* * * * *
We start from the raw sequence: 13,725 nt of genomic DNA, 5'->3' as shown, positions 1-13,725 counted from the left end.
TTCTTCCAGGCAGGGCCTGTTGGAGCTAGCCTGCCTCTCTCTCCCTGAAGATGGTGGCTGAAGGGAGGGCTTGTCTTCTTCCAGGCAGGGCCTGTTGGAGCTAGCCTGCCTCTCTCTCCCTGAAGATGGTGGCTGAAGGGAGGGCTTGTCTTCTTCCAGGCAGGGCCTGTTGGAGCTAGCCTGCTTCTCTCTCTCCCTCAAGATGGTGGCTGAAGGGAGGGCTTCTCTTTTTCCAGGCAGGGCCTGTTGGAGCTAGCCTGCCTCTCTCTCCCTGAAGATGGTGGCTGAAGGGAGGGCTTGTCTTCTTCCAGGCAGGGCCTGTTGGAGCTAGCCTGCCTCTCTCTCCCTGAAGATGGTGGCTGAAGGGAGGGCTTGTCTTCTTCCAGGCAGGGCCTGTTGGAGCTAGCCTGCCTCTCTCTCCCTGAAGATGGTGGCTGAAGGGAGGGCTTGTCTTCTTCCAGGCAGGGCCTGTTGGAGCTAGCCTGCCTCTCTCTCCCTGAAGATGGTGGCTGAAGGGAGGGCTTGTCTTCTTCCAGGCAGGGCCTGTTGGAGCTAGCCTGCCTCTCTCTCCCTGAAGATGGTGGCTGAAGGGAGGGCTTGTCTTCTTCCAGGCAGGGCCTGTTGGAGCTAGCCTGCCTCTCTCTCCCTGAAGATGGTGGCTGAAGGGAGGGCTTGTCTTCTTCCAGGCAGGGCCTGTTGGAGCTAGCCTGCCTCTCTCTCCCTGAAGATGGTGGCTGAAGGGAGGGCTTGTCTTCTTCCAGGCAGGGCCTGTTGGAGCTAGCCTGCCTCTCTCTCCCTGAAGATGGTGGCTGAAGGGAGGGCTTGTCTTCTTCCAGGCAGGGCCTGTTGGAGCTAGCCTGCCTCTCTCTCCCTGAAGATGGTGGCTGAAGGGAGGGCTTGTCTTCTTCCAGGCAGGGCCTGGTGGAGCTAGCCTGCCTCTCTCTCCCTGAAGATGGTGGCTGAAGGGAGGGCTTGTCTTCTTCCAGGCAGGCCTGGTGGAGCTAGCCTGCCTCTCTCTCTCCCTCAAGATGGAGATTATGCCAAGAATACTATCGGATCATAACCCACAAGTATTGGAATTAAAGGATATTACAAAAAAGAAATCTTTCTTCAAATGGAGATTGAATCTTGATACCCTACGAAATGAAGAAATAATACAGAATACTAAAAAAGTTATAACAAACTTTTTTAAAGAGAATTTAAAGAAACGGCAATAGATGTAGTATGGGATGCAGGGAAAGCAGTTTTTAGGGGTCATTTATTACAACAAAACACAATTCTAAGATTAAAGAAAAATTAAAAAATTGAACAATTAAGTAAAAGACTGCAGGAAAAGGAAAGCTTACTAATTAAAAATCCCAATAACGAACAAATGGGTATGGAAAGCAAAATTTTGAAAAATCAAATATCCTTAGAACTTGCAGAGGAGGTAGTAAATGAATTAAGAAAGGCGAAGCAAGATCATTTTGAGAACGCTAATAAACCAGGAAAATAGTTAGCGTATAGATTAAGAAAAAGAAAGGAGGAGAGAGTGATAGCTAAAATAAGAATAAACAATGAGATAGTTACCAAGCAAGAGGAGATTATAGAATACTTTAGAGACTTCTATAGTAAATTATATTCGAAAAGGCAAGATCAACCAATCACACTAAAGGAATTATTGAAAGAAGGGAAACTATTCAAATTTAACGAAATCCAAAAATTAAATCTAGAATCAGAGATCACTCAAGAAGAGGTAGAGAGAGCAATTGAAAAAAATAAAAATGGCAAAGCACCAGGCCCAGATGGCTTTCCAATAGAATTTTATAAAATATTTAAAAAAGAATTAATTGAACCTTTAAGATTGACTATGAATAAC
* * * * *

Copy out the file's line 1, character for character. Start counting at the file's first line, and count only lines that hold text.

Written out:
We start from the raw sequence: 13,725 nt of genomic DNA, 5'->3' as shown, positions 1-13,725 counted from the left end.